When the Queen awakens, Sophie convinces her that all of her dream was true. Because the dream included the knowledge that Sophie would be there when she woke up, the Queen believes her, and she speaks with the BFG. After considerable effort by the palace staff, the BFG is given a lavish breakfast and the Queen summons the Head of the Army and the Marshall of the Air Force to begin work on neutralizing the evil giants.

Eventually a huge fleet of RAF Chinook helicopters follows the BFG to the giants' homeland. While the child-eating giants are asleep, the Army ties them up, planning to hang them under several helicopters each, and transport them to London, where a special large pit has been constructed from which they will not be able to escape. However the giants are disturbed and begin to wake up, causing chaos and several soldiers to be injured. Eventually the giants attempt to free themselves from the chains that bind them, resulting in them being knocked out, and peace is momentarily restored. The only one who escapes being trapped is the Fleshlumpeater, who immediately goes after the BFG, who decides to face the Fleshlumpeater despite knowing he will stand no chance against him. Infuriated at being betrayed, the Fleshlumpeater is about to kill the BFG when Sophie screams out. Hearing this, the Fleshlumpeater drops the BFG and prepares to eat Sophie alive, but after a long struggle he is finally subdued with the nightmare-inducing Trogglehumper BFG caught earlier, and is carried with the rest. The BFG mentions that the Trogglehumper was a dream about a legendary giant killer named Jack (a character from the Fairy Tale of Jack and the Beanstalk)

As a punishment for their lifetimes of people-eating, the giants are placed in the pit and forced to eat Snozzcumbers for the rest of their lives, fed to them by the awful Mrs Clonkers who ran the orphanage Sophie lived in, resulting in its closure. Afterwards, the Queen offers Sophie a place to stay in her palace along with all the other girls in the orphanage, but she decides to stay with the BFG and accompany him in his dream catching. Together they fly back to Giant Country.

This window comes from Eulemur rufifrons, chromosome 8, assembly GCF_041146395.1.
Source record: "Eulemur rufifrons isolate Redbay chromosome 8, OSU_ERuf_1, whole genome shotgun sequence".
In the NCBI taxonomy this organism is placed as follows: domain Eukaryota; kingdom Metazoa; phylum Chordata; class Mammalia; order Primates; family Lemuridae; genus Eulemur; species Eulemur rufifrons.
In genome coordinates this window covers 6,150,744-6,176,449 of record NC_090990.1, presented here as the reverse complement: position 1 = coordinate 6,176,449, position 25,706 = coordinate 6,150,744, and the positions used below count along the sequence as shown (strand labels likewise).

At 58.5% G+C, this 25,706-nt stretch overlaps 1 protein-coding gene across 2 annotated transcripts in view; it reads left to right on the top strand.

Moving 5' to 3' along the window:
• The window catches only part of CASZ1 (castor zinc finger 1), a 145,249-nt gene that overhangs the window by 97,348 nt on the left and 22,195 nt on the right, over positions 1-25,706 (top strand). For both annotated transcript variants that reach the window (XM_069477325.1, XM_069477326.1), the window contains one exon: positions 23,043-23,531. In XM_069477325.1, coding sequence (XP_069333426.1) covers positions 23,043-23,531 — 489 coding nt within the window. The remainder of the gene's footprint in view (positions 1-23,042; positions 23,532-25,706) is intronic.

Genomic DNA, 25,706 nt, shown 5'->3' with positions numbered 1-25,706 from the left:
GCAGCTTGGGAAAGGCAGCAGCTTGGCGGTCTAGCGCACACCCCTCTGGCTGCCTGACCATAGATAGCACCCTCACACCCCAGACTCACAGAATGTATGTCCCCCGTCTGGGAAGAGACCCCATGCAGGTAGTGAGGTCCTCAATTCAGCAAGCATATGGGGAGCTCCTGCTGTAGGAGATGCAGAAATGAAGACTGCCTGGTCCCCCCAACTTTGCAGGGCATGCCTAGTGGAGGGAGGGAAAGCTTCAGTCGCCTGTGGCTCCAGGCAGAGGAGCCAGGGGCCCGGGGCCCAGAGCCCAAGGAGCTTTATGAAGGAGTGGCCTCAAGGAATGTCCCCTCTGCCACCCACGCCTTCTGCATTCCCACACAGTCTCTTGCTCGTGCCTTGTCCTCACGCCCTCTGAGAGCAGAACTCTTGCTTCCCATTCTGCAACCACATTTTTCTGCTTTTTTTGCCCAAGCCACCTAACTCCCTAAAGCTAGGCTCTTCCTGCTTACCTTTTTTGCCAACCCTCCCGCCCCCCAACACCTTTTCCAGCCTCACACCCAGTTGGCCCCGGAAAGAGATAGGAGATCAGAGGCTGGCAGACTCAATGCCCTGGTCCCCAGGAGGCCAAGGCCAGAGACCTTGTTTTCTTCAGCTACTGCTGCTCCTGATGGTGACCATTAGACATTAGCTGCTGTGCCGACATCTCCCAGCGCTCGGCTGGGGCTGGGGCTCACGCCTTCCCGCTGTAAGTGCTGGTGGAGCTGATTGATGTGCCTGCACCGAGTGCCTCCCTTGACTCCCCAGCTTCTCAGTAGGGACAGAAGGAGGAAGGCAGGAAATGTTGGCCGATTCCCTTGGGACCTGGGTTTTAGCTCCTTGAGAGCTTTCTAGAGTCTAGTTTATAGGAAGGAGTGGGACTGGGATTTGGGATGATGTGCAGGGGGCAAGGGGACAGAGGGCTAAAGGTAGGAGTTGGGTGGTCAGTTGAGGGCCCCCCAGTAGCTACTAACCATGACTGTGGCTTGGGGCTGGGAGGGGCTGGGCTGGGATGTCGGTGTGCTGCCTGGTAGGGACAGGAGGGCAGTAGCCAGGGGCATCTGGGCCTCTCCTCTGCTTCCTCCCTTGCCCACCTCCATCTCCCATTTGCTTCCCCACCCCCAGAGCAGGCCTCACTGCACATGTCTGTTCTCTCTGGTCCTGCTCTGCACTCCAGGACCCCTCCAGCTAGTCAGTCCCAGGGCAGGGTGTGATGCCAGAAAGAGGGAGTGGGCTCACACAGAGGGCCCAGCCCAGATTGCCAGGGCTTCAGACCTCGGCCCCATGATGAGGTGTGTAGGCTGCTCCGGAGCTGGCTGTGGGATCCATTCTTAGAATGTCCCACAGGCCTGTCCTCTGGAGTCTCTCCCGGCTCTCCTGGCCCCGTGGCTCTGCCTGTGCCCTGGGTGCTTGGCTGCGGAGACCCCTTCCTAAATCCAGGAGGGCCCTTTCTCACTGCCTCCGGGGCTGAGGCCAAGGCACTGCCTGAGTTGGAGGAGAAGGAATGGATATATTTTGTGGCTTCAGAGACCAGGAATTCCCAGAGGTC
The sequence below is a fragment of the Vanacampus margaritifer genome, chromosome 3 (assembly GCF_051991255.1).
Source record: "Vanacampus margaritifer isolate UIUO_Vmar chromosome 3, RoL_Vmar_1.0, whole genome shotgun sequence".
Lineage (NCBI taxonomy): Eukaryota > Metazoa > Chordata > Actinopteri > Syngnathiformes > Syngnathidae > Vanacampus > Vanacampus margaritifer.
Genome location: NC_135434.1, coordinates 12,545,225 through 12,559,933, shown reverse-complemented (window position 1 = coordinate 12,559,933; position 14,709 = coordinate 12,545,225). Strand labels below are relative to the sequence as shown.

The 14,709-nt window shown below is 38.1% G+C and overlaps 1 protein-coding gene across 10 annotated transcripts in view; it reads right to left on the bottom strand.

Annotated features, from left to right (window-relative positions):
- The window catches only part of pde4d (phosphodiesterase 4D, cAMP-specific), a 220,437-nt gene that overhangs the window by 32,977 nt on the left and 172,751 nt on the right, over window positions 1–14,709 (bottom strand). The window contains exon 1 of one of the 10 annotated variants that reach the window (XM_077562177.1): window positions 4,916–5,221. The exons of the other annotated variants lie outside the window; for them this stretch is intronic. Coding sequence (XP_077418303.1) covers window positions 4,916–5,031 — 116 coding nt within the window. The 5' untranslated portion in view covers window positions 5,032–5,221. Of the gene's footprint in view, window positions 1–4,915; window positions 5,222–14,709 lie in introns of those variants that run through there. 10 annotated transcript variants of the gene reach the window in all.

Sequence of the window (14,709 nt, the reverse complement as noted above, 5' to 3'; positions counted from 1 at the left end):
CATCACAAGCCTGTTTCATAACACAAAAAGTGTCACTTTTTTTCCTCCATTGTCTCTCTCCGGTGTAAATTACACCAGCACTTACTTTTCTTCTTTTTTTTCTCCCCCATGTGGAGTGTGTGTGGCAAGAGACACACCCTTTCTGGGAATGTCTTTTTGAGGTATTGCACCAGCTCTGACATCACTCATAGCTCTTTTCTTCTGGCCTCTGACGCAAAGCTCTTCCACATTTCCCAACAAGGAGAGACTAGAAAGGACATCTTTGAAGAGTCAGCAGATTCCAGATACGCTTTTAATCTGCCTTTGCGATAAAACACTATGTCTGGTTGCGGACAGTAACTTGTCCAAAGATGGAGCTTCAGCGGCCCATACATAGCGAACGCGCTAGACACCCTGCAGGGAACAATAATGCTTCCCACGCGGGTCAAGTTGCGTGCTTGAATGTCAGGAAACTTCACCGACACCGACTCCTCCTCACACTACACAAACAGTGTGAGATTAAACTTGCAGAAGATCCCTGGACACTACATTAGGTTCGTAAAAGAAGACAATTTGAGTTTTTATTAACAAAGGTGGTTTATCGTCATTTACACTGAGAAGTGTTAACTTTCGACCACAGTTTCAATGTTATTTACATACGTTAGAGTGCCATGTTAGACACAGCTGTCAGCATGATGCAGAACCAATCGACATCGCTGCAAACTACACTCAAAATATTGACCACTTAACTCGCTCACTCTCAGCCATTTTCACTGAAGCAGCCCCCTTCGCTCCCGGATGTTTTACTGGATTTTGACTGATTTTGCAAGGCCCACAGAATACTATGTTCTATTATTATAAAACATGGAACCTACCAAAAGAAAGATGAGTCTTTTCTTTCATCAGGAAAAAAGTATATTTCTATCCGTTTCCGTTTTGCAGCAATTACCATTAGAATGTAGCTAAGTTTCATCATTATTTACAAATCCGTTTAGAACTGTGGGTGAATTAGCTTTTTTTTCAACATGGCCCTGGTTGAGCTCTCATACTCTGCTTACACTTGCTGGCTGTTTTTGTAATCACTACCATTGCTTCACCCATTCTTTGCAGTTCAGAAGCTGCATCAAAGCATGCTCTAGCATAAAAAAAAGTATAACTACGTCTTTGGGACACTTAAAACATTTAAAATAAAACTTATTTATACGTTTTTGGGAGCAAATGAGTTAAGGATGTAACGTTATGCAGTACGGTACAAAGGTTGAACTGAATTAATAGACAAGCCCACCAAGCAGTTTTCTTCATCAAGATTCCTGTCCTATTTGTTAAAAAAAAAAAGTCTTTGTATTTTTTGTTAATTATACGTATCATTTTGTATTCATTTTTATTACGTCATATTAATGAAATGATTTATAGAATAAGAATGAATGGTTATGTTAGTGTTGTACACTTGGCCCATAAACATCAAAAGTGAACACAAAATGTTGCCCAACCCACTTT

CastEdit

ProductionEdit

According to Brian Cosgrove, the director and producer of the film, Roald Dahl was very supportive to the studio in production. The film was completed in early 1987.

I painted a watercolour of how we saw him. I got a lovely note back from Dahl saying it was perfect, he was right behind it, and to just get on and do it. Sophie, the little girl who befriends the BFG, was easy. I had read that Dahl based her on his granddaughter, Sophie Dahl. At the time she wore John Lennon glasses, so we took it from there.

Possible deleted sceneEdit

Following its release, various children's books based on the film were published, one being a short narrative that featured printed still-shots of scenes from the film. However, two pages consisted of some from a scene which was not featured in the original cut.

Taking place before the BFG and Sophie arrive at his Dream Cave, the two are on their way back from Dream Country when they again approach the other giant's domain. Sophie is somehow separated and placed in peril when she accidentally sits upon a giant Dragonfly that flies off and drops her amongst the sleeping giants, who begin to stir from her scent. The BFG rescues her before they awake and begin scouring the land, convinced there is a human present.

The shot of the giants departing is later reused in the film as part of the Queen's nightmare of them and their heinous acts. As of yet though, no home video release has ever featured this supposed deleted scene.

ReceptionEdit

The film currently has a 65% rating on Rotten Tomatoes, with an average rating of 3.3 out of 5.

Writing in The Sunday Times before its broadcast, Patrick Stoddart called it a "delight", and wrote that it "puts its already celebrated British animators, Cosgrove Hall, into the Disney class". It has since gone on to be a cult classic.

In 2012, Louisa Mellor, of the Den of Geek website, stated that "Cosgrove Hall's twenty-seven year old animated feature may be less of a technical feat than the latter and was certainly made for a fraction of the budget, but that doesn't make it any less a whoppsy-whiffling, razztwizzling tribute to a terrific story."